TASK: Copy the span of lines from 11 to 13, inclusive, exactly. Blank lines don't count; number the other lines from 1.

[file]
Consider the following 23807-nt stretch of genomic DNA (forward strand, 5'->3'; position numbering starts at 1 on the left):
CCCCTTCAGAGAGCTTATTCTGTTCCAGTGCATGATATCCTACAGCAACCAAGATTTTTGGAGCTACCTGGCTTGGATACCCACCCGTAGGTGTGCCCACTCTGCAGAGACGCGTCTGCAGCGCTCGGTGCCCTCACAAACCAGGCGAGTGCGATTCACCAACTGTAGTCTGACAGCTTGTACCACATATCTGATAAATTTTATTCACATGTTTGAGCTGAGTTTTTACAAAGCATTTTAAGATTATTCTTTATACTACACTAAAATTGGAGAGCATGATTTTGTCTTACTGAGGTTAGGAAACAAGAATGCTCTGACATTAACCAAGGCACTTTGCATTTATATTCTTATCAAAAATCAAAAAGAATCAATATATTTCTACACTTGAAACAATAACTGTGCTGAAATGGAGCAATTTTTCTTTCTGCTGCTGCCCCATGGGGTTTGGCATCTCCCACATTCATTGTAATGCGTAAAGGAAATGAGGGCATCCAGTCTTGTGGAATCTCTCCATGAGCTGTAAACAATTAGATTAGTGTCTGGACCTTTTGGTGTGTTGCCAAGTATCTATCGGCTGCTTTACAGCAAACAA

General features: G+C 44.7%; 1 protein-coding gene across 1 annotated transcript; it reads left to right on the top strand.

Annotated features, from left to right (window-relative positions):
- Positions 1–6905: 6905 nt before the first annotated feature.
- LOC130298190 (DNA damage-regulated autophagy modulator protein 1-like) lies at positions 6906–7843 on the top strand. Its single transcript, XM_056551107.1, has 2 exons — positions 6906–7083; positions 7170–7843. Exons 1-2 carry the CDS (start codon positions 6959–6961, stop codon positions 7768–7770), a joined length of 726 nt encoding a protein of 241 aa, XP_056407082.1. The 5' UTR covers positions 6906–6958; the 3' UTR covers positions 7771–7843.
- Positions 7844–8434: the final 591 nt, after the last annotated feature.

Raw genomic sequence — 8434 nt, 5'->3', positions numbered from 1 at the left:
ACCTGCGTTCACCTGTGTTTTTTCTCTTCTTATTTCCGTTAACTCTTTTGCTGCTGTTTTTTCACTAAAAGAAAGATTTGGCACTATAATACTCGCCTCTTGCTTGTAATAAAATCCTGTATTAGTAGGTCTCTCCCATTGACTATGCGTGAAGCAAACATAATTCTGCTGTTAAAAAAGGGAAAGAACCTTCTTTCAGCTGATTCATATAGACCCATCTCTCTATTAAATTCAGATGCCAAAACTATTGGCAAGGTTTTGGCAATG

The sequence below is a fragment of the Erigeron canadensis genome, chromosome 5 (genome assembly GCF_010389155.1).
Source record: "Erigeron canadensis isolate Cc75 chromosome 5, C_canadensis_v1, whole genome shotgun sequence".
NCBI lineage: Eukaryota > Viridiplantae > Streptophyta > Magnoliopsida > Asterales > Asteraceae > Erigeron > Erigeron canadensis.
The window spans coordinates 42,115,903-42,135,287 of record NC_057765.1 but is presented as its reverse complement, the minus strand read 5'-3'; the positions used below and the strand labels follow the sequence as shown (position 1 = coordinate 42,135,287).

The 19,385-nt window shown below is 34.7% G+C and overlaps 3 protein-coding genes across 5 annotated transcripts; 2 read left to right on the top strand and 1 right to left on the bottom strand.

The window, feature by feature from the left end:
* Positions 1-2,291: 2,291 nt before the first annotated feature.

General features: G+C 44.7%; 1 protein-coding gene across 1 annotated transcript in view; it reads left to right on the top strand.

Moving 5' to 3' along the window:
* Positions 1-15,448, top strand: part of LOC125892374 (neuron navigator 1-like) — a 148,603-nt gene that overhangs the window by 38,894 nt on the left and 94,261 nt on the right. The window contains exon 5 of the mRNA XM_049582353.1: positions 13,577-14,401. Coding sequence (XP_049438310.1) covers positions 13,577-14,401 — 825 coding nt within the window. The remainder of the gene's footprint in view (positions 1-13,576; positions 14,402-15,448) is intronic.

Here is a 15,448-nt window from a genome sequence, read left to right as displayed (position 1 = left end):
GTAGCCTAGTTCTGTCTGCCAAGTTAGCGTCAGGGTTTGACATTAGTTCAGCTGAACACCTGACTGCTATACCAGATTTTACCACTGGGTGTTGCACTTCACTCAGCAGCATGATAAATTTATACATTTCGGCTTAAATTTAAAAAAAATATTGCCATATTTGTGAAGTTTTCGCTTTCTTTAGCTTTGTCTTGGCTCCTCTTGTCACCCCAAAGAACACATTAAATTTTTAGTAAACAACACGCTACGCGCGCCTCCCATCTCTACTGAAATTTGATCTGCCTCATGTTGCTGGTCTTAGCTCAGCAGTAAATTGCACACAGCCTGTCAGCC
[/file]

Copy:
Source record: "Erigeron canadensis isolate Cc75 chromosome 5, C_canadensis_v1, whole genome shotgun sequence".
NCBI lineage: Eukaryota > Viridiplantae > Streptophyta > Magnoliopsida > Asterales > Asteraceae > Erigeron > Erigeron canadensis.
The window spans coordinates 42,115,903-42,135,287 of record NC_057765.1 but is presented as its reverse complement, the minus strand read 5'-3'; the positions used below and the strand labels follow the sequence as shown (position 1 = coordinate 42,135,287).